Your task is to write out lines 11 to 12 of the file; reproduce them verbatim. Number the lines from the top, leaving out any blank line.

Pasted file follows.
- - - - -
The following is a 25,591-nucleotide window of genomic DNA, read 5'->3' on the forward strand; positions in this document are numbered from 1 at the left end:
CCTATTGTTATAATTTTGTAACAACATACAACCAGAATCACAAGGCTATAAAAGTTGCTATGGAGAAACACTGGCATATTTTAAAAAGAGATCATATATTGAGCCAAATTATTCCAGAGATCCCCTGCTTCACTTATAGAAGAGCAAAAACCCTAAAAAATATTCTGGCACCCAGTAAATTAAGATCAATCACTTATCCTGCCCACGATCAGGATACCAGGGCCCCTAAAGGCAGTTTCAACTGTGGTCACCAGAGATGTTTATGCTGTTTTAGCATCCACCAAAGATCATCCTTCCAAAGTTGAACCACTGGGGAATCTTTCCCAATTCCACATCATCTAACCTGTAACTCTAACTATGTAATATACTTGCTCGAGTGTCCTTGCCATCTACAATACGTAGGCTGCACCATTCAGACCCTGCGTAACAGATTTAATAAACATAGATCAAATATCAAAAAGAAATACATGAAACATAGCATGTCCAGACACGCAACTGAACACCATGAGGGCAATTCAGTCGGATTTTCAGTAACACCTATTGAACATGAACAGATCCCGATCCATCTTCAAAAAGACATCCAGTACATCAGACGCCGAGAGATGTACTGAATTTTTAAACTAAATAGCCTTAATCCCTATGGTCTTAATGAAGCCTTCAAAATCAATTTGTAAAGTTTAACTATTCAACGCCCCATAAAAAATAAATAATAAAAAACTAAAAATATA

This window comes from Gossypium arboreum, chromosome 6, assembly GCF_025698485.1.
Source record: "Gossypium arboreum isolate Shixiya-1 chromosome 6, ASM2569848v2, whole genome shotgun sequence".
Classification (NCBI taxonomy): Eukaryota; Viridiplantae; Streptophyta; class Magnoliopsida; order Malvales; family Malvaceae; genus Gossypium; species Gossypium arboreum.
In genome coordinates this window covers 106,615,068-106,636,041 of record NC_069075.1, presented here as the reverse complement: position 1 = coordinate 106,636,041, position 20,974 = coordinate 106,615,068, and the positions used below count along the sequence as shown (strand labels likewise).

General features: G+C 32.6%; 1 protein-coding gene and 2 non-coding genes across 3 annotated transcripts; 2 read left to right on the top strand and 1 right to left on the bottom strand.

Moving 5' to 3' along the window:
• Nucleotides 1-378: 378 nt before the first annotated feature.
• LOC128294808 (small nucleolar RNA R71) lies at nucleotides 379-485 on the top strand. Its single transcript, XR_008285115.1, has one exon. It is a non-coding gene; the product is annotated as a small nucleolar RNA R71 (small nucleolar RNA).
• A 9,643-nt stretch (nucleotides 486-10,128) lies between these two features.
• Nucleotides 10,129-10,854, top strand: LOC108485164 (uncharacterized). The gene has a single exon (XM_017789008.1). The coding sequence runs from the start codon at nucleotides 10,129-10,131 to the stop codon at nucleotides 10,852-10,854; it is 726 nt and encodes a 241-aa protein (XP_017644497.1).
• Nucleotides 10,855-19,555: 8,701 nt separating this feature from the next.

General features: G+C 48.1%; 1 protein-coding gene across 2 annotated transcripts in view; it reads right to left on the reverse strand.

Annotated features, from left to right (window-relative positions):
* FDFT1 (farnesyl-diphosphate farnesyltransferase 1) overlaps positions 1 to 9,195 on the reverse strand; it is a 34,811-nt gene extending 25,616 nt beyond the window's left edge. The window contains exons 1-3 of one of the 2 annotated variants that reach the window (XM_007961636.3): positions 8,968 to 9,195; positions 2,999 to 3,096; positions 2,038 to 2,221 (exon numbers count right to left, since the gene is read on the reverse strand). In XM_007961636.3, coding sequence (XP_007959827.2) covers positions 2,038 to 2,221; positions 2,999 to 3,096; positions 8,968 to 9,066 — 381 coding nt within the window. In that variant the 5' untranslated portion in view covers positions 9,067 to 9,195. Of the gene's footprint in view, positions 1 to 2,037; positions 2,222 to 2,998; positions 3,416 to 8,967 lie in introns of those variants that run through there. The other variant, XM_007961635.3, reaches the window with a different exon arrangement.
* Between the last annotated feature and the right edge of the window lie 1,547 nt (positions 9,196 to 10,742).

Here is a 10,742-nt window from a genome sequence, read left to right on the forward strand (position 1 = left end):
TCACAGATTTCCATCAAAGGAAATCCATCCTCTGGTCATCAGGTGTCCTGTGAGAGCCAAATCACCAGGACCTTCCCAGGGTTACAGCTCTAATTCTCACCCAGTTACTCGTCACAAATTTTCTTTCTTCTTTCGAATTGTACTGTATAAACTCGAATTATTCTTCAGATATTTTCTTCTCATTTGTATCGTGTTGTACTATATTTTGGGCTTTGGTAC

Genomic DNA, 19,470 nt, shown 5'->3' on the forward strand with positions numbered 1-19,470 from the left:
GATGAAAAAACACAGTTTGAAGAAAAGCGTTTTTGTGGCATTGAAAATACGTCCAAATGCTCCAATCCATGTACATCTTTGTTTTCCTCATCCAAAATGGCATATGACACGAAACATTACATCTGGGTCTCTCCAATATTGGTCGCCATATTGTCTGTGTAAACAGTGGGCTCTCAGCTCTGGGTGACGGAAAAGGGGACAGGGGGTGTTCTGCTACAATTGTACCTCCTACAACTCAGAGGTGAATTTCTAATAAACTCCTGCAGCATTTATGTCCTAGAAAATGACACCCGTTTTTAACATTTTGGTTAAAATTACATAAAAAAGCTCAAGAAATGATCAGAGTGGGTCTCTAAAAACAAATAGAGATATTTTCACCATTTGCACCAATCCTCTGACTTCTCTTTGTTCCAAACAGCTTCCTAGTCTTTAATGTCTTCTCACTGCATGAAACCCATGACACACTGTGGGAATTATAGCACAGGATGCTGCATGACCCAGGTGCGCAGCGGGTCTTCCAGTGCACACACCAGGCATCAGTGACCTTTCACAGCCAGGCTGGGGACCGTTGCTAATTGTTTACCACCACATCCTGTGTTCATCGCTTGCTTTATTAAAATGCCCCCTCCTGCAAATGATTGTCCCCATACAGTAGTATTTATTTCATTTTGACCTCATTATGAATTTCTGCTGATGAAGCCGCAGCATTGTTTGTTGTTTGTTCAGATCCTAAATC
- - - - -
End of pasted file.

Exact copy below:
• A 9,643-nt stretch (nucleotides 486-10,128) lies between these two features.
• Nucleotides 10,129-10,854, top strand: LOC108485164 (uncharacterized). The gene has a single exon (XM_017789008.1). The coding sequence runs from the start codon at nucleotides 10,129-10,131 to the stop codon at nucleotides 10,852-10,854; it is 726 nt and encodes a 241-aa protein (XP_017644497.1).